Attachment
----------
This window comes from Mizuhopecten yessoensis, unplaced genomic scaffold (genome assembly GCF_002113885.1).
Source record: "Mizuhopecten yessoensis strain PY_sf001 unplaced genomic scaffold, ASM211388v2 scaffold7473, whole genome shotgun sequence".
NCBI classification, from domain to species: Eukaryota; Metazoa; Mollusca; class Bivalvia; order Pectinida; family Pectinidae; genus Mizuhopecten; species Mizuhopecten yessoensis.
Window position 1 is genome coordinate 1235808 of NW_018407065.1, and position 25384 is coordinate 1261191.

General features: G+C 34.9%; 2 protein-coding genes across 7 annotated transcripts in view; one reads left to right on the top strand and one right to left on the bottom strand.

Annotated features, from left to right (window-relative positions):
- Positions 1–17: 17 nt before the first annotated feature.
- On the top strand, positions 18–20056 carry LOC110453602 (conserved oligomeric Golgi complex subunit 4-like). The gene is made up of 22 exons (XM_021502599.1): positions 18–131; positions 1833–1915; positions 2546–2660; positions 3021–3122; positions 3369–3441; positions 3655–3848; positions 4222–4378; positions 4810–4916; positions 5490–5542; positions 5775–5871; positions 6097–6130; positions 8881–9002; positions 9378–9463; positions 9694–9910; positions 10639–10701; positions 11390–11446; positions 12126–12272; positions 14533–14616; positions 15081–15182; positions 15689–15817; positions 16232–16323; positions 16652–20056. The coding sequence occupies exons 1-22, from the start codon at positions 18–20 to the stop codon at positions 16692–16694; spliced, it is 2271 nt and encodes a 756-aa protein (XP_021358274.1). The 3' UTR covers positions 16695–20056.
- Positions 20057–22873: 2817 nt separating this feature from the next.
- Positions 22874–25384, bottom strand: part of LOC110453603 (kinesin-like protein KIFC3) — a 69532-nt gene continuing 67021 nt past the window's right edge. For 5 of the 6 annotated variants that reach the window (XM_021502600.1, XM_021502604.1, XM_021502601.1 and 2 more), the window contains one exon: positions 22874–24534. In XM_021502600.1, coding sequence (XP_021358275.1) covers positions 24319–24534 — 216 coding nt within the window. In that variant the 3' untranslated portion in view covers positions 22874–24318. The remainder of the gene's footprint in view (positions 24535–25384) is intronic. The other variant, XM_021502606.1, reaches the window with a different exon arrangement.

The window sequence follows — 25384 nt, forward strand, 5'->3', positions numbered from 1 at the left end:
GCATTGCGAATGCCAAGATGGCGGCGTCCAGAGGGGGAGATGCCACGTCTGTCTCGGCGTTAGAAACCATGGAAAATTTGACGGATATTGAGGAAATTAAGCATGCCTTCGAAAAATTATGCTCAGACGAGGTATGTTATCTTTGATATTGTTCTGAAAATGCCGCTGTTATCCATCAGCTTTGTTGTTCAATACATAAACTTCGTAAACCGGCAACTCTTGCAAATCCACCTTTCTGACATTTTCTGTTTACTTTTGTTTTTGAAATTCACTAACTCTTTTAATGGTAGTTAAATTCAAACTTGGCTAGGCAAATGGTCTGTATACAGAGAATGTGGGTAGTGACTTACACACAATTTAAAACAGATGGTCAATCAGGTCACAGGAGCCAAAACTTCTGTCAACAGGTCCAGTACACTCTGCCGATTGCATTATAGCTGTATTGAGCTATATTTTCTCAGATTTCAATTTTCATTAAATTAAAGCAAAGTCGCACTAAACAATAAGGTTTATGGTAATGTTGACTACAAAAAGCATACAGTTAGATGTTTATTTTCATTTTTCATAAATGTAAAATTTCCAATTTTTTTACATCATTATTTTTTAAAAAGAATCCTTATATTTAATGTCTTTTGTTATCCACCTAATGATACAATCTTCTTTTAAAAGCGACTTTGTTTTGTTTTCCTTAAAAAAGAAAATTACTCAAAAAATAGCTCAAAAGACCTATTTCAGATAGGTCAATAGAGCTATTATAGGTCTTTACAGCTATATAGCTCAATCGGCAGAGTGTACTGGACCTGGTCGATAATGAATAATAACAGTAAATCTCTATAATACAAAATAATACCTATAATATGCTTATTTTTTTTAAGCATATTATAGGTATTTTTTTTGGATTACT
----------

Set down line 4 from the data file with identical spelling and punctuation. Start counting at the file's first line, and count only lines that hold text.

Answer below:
Window position 1 is genome coordinate 1235808 of NW_018407065.1, and position 25384 is coordinate 1261191.